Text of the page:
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Retailers, who were expected to hire more than 700,000 seasonal workers this holiday season, are increasingly relying on online outreach to reach potential workers.
FedEx, which combined with UPS planned to hire 150,000, says it’s relied heavily on social media this season.
“Word of mouth is always a popular way to get more people on board,” says FedEx spokesperson Bonny Harrison. “We also highly target on… various career websites, and you’ll see this year that we’re using social media very heavily to try to promote and advertise the fact that we have these jobs open.”
Companies looking for holiday seasonal workers are casting a wide net and getting creative with their recruiting efforts this year, says Ellen Davis with the National Retail Federation. That’s because unemployment is down, and there are fewer people looking for seasonal or temporary work.
“What we’ve seen on a national level is retailers really using their recruiting efforts by email and even leveraging their own social media channels,” Davis says.
Companies are also getting creative. Retailers, for instance, may approach potential candidates who might be looking for a second part-time job or who can be enticed by the potential of getting employee discounts during the holiday shopping season.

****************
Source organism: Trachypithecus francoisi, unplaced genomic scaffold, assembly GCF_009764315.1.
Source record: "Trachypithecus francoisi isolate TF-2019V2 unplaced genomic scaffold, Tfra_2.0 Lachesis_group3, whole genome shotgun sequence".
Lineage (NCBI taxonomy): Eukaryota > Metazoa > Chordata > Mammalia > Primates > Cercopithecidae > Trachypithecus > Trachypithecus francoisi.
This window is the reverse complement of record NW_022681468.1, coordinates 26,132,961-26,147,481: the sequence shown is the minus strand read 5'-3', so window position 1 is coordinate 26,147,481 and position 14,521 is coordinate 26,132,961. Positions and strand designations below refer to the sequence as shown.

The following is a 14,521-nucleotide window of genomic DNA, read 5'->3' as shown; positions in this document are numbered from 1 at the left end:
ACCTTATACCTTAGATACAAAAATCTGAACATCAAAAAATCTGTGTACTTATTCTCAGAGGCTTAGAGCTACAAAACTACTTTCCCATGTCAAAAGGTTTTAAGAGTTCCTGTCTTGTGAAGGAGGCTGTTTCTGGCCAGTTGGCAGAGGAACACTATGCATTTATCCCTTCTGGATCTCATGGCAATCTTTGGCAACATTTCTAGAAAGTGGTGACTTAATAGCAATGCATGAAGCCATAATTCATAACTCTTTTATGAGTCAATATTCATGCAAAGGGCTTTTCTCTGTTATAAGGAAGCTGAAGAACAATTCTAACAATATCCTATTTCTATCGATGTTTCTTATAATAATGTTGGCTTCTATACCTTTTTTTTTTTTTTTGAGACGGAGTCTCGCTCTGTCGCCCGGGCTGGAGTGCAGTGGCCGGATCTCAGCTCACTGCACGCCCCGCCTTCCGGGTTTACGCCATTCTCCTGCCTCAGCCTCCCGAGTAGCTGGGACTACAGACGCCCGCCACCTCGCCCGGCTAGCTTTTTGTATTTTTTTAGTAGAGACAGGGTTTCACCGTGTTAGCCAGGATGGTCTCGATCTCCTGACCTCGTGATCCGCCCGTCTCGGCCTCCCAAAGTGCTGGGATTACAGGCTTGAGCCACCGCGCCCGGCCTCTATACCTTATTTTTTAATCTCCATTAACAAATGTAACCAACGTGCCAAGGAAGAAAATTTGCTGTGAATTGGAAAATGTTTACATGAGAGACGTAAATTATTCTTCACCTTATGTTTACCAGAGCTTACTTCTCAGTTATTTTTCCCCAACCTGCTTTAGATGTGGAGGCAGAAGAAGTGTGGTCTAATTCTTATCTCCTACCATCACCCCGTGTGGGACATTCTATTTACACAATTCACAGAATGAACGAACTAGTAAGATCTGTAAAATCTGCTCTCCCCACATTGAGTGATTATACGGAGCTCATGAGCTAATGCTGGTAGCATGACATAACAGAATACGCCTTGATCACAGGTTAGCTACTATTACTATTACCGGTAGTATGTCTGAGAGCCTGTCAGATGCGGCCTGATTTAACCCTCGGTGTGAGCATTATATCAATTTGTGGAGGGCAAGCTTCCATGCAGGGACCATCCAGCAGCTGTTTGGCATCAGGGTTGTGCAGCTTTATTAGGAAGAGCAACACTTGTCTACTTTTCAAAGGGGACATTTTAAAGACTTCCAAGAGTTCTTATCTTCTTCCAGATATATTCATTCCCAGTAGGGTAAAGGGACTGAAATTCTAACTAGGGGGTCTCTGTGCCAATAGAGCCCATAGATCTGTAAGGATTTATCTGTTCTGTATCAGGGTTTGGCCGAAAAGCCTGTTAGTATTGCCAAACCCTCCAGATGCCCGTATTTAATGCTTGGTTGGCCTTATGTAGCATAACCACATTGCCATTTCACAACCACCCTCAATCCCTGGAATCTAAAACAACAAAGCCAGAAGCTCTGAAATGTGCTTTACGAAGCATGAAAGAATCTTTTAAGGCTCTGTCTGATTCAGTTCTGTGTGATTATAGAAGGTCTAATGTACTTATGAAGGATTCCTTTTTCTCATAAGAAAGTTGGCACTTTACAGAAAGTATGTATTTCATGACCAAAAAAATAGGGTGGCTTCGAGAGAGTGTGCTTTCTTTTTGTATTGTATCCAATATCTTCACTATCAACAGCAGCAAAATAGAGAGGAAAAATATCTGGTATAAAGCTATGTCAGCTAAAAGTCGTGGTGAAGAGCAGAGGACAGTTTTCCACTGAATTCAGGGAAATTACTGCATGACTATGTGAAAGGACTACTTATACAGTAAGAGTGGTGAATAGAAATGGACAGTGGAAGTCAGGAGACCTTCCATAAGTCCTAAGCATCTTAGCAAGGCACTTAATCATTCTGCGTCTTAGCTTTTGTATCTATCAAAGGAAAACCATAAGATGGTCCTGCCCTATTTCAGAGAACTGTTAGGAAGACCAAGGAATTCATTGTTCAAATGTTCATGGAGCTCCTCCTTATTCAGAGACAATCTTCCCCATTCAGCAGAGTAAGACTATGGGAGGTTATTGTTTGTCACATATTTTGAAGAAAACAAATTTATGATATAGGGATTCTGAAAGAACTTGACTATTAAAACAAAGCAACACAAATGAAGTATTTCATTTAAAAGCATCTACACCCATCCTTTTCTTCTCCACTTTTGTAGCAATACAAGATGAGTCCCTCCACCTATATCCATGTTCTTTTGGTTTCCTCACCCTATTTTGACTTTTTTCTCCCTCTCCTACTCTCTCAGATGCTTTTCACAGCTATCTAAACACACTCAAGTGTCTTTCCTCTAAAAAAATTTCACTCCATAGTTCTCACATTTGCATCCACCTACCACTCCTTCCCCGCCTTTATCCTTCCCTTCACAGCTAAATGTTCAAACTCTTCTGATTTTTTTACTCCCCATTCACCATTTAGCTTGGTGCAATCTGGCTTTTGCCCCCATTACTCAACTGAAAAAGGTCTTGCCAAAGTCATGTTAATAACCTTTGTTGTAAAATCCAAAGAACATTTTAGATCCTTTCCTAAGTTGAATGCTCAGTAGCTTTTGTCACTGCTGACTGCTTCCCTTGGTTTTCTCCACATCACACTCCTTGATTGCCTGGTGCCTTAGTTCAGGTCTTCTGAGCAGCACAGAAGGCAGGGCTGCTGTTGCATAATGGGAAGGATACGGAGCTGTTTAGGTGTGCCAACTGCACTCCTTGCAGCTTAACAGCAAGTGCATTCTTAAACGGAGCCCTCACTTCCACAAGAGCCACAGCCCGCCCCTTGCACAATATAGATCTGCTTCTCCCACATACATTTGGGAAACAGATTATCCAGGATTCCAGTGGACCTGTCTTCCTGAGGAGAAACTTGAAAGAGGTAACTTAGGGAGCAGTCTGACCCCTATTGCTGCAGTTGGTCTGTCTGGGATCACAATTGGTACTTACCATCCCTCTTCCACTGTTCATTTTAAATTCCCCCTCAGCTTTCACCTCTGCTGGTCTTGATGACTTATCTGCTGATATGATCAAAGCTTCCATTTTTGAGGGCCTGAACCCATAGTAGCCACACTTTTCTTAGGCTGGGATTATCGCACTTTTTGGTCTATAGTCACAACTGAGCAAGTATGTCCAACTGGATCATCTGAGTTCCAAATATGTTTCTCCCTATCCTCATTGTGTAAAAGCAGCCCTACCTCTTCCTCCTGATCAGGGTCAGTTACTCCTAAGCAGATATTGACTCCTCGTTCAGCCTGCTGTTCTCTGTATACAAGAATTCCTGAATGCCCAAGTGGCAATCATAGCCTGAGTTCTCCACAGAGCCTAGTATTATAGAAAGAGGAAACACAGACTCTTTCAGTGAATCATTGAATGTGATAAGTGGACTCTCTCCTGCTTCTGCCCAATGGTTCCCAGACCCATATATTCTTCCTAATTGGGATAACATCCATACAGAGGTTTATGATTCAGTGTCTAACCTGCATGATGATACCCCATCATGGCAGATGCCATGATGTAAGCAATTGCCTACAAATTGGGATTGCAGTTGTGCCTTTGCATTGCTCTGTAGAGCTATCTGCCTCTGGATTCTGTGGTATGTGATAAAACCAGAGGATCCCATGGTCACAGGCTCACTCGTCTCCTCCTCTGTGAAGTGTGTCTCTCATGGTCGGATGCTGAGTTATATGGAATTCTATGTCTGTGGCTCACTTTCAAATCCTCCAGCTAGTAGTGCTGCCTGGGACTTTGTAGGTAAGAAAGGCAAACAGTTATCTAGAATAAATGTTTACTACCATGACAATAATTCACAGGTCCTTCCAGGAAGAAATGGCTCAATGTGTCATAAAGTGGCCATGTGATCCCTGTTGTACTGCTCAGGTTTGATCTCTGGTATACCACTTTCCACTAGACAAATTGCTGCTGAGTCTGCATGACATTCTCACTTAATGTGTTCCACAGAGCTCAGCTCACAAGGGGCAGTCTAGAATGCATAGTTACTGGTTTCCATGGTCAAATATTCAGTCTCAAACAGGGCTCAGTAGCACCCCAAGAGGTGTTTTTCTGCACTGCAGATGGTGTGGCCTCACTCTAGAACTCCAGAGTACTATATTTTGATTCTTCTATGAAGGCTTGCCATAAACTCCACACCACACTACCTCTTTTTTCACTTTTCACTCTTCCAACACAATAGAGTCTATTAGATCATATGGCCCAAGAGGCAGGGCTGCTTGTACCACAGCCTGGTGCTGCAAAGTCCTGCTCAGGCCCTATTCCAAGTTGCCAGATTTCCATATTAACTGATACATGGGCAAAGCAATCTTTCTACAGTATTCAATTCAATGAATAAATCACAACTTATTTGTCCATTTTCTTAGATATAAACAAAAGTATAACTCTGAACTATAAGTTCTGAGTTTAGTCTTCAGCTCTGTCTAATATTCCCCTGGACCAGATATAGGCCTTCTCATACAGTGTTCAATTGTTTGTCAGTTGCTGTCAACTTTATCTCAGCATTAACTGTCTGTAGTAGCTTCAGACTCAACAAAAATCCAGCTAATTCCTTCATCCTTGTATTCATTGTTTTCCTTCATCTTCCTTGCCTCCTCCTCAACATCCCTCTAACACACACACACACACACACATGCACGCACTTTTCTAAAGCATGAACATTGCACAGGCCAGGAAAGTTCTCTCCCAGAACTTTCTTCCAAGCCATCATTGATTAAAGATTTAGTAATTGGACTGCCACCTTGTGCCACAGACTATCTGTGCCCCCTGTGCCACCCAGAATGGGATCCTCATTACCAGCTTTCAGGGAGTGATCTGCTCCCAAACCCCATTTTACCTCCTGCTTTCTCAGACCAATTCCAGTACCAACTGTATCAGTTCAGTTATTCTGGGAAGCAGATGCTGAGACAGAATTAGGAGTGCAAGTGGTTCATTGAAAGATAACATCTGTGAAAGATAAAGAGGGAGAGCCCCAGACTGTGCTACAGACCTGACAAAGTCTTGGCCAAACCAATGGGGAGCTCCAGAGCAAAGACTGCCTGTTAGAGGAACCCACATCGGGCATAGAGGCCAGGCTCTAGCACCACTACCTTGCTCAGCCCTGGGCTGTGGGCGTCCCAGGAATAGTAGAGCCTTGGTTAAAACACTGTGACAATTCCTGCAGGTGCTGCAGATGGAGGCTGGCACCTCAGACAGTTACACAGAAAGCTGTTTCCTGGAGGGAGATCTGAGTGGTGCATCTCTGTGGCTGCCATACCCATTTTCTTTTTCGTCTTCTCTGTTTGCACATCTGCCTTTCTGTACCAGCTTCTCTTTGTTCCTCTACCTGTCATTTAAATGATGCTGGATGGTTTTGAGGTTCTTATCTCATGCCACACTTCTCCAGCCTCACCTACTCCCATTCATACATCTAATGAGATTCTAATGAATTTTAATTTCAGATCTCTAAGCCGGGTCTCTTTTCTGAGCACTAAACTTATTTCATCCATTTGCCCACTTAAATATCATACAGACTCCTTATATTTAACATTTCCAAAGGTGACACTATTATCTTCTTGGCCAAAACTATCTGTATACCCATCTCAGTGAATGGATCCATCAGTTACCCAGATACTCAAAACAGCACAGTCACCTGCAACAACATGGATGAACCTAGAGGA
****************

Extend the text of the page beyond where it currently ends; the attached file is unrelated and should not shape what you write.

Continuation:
But once the applications start flowing in, much of the work heads to the local and regional levels, Davis says. “And what you then start to see happening is on the local level… managers will collect applications, go through them, interview and hire candidates.”
It’s a divide-and-conquer strategy. If you have to hire lots of people at once, empower local managers to hire a few each.
“Meeting the person who’s going to make the decision, in this case it’s often the store manager, is critical,” says John Challenger of the Chicago-based job placement firm Challenger, Gray & Christmas.
But for those big hiring drives, such as UPS which has held regional recruiting and interviewing events in Chicago in which it processed hundreds of applicants at a time, Challenger says it’s still mostly about matching up open positions with applicants’ past experiences.
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